It’s often a reflexive response: When we hurt, we take a pill for relief. Last week, Dr. Tom Frieden, director of the U.S. Centers for Disease Control and Prevention (CDC), said, essentially, we have gone too far. By “we,” he means patients and doctors.
As described by the Los Angeles Times, Frieden criticized doctors for treating aches and pains with narcotics. Too many doctors prescribe these dangerous drugs too soon, too frequently and for too long. Such practice, he said, puts patients at risk of addiction and overdose.
In a conference call with reporters last week, Frieden referred to a study by the CDC showing that deaths due to prescription pain pill addiction have quadrupled among women since 1999.
Although more men die of overdoses from drugs like OxyContin, women are catching up quickly; according to the CDC, since 2007, more women have died from drug overdoses than from motor vehicle–related injuries. The problem is more acute among white women than black women, and among older women harder than younger ones.
The rise in overdose deaths among middle-aged women might be attributable to the fact that they are more likely to suffer from chronic pain and to be prescribed painkillers.
“Mothers, wives, sisters and daughters are dying at rates that we have never seen before,” Frieden said. “These are really troubling numbers.”
In The Times story, Frieden said that doctors are relying on these powerful drugs to treat chronic pain when exercise, physical therapy and other treatments would be safer and often more effective.
“These are dangerous medications, and they should be reserved for situations like severe cancer pain,” Frieden said. “In many other situations, the risks far outweigh the benefits. Prescribing an opiate may be condemning a patient to lifelong addiction and life-threatening complications.”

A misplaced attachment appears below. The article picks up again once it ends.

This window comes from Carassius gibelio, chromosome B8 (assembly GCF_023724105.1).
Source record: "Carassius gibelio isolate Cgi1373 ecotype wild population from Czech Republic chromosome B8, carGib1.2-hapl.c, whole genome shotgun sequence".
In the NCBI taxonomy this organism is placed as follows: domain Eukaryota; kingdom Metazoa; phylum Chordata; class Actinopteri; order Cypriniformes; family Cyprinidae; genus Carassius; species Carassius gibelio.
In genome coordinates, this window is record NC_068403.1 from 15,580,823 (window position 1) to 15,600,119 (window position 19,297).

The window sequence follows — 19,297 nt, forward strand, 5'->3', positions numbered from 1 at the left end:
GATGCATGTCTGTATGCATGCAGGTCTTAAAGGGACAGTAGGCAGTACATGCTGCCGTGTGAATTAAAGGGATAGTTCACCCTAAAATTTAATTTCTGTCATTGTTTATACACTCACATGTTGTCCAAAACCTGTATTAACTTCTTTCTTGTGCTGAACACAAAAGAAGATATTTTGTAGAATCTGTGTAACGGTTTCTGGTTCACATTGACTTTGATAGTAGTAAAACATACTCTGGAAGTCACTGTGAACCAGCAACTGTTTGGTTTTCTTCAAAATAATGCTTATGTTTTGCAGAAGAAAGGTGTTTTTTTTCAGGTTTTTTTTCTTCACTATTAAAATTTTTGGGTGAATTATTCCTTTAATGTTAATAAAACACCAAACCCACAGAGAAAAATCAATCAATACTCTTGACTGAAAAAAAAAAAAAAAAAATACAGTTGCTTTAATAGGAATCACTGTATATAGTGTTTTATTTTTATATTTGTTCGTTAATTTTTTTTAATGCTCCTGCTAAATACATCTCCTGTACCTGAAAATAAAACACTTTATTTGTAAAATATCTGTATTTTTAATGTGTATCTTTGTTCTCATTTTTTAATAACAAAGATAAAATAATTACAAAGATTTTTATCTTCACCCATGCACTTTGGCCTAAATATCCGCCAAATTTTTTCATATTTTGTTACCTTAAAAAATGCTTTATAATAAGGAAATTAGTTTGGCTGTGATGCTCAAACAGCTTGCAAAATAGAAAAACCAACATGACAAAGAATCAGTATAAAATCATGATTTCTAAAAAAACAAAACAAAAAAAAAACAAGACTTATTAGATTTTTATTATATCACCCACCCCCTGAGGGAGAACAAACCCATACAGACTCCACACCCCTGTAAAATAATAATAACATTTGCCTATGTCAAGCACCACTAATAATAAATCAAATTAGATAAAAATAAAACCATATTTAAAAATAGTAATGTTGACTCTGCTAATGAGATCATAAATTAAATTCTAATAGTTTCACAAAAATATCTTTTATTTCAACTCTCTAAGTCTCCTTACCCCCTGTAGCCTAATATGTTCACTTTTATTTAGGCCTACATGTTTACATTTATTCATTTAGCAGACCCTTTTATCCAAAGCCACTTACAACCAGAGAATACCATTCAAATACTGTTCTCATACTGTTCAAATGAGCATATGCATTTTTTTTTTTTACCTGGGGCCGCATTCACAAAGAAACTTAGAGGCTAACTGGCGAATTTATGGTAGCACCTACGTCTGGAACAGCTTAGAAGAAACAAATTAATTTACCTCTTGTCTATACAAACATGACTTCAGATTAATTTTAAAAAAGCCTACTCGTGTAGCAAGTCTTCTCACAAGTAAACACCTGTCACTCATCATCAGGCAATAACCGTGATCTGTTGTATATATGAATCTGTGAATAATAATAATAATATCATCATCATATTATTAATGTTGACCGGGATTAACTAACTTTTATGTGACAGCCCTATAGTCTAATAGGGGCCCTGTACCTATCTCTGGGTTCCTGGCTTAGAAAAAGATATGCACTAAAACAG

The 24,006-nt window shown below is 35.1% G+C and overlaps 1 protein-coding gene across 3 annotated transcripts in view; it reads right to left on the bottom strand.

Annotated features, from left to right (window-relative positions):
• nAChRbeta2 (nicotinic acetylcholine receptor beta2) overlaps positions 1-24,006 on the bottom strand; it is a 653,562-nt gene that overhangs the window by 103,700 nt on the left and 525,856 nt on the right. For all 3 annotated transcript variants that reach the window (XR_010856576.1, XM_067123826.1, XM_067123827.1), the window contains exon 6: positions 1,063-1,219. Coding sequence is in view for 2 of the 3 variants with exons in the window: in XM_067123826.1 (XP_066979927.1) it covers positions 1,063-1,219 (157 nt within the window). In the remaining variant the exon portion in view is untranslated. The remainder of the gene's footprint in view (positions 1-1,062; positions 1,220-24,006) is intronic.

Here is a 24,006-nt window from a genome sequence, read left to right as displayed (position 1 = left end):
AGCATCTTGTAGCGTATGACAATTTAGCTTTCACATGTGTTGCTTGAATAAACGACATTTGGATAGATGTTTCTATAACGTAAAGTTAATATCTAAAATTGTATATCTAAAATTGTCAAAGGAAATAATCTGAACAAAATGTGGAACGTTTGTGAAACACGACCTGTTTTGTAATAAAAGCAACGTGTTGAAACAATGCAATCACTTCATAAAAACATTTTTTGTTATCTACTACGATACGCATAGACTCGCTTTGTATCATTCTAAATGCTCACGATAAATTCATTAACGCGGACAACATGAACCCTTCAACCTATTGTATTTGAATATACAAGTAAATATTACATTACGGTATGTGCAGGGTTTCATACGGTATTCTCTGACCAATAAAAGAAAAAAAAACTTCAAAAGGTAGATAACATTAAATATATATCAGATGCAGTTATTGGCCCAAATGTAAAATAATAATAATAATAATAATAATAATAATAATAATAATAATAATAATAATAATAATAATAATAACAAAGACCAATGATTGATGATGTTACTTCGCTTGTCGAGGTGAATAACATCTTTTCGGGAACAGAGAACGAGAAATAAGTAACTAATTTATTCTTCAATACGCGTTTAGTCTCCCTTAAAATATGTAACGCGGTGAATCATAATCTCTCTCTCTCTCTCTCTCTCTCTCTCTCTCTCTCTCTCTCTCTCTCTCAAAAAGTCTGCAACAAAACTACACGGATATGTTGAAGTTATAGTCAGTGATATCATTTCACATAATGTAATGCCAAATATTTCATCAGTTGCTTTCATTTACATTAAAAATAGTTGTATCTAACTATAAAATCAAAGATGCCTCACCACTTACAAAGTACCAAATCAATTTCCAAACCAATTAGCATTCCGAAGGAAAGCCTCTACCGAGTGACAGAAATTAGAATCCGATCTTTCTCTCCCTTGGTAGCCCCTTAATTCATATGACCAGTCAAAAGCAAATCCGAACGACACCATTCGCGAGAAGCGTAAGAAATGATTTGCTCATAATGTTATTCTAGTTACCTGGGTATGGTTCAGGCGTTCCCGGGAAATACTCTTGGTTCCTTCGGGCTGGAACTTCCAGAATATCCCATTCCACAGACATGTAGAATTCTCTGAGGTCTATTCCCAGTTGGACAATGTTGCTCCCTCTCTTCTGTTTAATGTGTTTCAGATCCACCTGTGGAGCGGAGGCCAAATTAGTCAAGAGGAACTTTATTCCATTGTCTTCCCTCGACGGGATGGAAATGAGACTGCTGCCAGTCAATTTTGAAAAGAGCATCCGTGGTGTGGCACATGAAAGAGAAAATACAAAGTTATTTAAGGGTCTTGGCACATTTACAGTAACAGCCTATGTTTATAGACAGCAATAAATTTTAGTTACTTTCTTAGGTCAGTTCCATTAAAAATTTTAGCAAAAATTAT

The FDA is considering new controls on how doctors prescribe and manufacturers promote narcotic painkillers such as OxyContin, Vicodin, Percocet and similar meds. In a series about overdose deaths (see our blog, “Suggested Reading: Several New Takes on the Dangers of Prescription Drugs,”) the L.A. Times’ analysis of more than 3,700 overdose deaths in Southern California from 2006 to 2011 showed than nearly half involved a drug prescribed by a doctor.
The number of deaths from drug overdoses surpassed fatal traffic accidents in 2009; it’s one of the few causes of death that’s getting worse. In 2011, the CDC called the problem an epidemic.
Doctors used to avoid narcotics to treat pain except for cancer and hospice patients. They feared addicting people to the drugs. Nearly two decades ago, according to the L.A. Times, those fears began to subside in the wake of a movement to alleviate suffering among people with noncancer pain. New painkillers were thought to be less prone to abuse. Doctors began writing prescriptions for them to relieve toothaches and arthritis.
Frieden called on doctors to weigh the risks of addiction and overdoses more carefully against the severity of their patients’ pain. He said they also should determine if they have a history of substance abuse, and reiterated the CDC recommendation that doctors check prescription databases to ensure that their patients are not “doctor shoppers.”
As The Times notes, the CDC does not determine drug policy-it’s an information and advisory body. But its research and recommendations influence the FDA, law enforcement agencies, doctors and local public health policies.
To read the story of how one woman got hooked on painkillers, see this article in the New York Times.